Number of patients down in hospitals
Private hospitals also could not provide health services effectively during COVID crisis
KATHMANDU, DECEMBER 23
The number of patients at government and private hospitals has decreased amid the COVID-19 pandemic. This trend has been seen since March 24 after the government enforced nationwide lockdown to stem the spread of coronavirus infection.
Tribhuvan University Teaching Hospital at Maharajgunj is a case in point. It used to provide outpatient services to around 2,500 patients daily before the onset of COVID-19 infection.
Now, it is providing this service to about 1,500 patients on a daily basis.
TUTH Spokesperson Ram Bikram Adhikari said the number of patients coming to hospitals had declined as many patients were staying home instead of coming to the hospital for fear of infection.
TUTH had allocated 100 beds out of its 662 beds for the treatment of COVID-19 patients. It had provided all the services even during the lockdown period.
The hospital had carried out as many as 40 operations daily prior to the COVID-19 infection, and it has been conducting up to 10 operations daily at present.
It had provided regular surgical and gynaecological services to new mothers.
According to Adhikari, TUTH didn’t face any problem in the treatment of COVID-19 patients, thanks to the support provided by various organisations and the government.
Bir Hospital, which has 460 beds, allocated 160 beds for coronavirus infected patients.
Of late, it has slashed the number of beds allocated for COV- ID-19 patients with decrease in the number of patients.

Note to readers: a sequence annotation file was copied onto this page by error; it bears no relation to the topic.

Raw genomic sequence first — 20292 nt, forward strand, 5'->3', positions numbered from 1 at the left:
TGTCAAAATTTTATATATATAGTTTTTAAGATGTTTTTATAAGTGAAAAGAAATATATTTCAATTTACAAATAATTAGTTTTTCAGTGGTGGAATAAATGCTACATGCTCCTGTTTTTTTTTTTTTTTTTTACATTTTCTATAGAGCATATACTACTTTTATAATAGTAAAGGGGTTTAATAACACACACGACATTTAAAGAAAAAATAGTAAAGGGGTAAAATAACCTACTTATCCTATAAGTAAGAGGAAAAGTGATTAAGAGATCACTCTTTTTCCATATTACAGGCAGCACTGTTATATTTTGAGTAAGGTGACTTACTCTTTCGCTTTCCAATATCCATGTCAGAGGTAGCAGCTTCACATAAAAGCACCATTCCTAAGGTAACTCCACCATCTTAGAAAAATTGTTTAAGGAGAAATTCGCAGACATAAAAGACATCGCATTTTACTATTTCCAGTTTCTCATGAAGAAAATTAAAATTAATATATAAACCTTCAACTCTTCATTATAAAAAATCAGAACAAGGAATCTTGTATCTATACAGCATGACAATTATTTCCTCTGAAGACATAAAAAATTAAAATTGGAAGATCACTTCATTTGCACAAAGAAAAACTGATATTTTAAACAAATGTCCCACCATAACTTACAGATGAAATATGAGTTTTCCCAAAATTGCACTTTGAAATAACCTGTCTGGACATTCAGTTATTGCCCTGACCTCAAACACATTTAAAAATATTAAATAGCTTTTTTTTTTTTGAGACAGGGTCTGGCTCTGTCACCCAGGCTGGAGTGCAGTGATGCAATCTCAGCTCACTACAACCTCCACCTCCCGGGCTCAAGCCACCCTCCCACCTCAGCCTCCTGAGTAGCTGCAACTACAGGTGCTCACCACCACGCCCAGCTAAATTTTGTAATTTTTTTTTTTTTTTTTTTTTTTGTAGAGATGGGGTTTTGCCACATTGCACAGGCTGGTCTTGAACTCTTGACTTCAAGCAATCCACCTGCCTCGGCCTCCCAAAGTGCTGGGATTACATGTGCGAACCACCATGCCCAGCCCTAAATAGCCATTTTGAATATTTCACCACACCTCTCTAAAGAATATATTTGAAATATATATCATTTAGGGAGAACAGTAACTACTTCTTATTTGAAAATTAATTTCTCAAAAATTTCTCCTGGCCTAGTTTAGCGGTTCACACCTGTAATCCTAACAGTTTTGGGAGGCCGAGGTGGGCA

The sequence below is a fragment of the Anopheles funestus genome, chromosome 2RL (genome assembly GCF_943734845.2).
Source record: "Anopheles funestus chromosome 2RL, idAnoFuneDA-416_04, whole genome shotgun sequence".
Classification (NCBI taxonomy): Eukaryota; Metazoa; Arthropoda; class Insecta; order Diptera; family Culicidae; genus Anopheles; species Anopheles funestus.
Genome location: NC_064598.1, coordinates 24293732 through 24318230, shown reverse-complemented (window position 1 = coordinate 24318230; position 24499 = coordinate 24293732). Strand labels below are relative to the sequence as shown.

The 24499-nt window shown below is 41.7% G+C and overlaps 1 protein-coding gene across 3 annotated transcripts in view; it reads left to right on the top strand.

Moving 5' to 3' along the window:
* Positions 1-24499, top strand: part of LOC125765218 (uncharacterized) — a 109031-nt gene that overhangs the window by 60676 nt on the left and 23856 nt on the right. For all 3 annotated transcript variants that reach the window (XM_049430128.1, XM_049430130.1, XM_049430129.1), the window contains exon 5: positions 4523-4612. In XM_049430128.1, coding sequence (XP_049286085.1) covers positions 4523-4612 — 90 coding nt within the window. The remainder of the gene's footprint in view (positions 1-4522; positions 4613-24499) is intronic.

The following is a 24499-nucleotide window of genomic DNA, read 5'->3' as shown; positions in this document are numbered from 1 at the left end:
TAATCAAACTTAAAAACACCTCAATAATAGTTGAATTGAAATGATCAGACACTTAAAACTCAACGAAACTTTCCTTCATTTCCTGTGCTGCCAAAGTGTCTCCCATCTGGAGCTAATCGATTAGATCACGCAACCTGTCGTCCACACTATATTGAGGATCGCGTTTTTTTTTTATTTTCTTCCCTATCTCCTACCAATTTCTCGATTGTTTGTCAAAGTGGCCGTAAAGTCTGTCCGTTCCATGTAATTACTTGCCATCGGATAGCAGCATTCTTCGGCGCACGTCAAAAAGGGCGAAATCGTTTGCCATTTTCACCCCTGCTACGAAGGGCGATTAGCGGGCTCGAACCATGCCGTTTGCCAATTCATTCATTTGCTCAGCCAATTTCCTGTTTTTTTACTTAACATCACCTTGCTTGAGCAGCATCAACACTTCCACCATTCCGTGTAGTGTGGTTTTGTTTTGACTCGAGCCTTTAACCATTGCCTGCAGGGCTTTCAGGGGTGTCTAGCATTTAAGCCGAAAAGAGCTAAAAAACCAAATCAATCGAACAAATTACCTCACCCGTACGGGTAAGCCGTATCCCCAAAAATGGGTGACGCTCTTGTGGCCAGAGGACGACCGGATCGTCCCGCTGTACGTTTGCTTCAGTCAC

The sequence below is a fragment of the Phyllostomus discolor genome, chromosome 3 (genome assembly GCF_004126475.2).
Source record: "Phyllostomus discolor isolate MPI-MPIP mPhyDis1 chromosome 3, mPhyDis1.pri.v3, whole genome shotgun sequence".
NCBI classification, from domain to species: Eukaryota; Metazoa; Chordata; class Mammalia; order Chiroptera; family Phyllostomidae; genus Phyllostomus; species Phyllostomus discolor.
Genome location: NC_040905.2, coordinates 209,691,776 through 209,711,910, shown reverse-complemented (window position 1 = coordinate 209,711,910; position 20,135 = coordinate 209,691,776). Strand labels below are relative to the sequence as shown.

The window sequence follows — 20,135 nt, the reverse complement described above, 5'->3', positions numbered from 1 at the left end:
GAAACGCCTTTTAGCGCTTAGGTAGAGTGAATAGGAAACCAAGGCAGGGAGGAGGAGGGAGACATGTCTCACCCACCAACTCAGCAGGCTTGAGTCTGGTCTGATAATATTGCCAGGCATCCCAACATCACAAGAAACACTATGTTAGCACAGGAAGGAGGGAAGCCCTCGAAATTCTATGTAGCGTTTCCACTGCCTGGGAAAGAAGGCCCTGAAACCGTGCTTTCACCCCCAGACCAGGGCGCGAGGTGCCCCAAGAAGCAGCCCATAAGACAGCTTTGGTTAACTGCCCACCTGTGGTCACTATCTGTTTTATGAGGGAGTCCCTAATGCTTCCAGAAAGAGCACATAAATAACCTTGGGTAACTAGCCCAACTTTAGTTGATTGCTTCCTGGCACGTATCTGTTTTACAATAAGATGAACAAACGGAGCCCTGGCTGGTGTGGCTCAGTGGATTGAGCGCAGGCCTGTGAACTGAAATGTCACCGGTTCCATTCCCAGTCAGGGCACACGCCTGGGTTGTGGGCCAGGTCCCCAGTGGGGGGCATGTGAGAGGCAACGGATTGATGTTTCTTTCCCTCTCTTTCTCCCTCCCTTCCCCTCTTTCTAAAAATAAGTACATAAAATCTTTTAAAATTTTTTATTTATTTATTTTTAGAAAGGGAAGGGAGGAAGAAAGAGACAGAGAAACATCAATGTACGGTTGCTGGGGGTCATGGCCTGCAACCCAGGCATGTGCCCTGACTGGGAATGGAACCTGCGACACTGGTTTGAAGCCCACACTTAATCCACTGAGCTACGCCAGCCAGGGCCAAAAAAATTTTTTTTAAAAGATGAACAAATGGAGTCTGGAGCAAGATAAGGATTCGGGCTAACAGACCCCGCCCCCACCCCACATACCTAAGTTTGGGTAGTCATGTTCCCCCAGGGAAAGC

Nursing Director at Bir Hospital, Gomadevi Niraula, said the hospital treated 120 COVID patients at once. “There was a problem providing treatment as health equipment were not found in the market.
The outpatient department of the hospital used to see around 2,000 patients daily before COVID-19. Two hundred patients visited the OPD daily during the infection period and this number is gradually increasing.
It has presently reached around 1,000. Private hospitals also could not operate health services effectively during the COVID-19 period.
Some departments of Grande International Hospital located in Tokha did not witness a single patient during COVID times after patients stopped coming, said General Manager of the hospital, Bikas Man Singh.
Grande Hospital has resumed kidney transplant service, which was stopped following the coronavirus pandemic, from December 20. Before the pandemic, the 200-bed hospital used to provide OPD service to 500 to 700 patients every day.
Now, only 200 to 300 patients visit the hospital every day.
Though private hospitals do not carry out treatment of COV- ID-19 infected people by allocating enough number of beds, Grande International Hospital has been providing treatment with ventilators and ICU service to coronavirus infected people by allocating 54 beds. The hospital has provided treatment to 330 COVID-19 patients so far.
Similarly, surgery cases have also decreased during the coronavirus period. Earlier, the hospital used to carry out surgery of 400 people in a month and now around 100 surgery cases are conducted in a month after the onset of the pandemic.
Singh said some problems had surfaced in treatment as there was lack of health equipment, and it was a compulsion to purchase available health equipment at a high price during the coronavirus period.
With less number of patients visiting hospitals due to COV- ID-19, sale and distribution of health equipment has also decreased.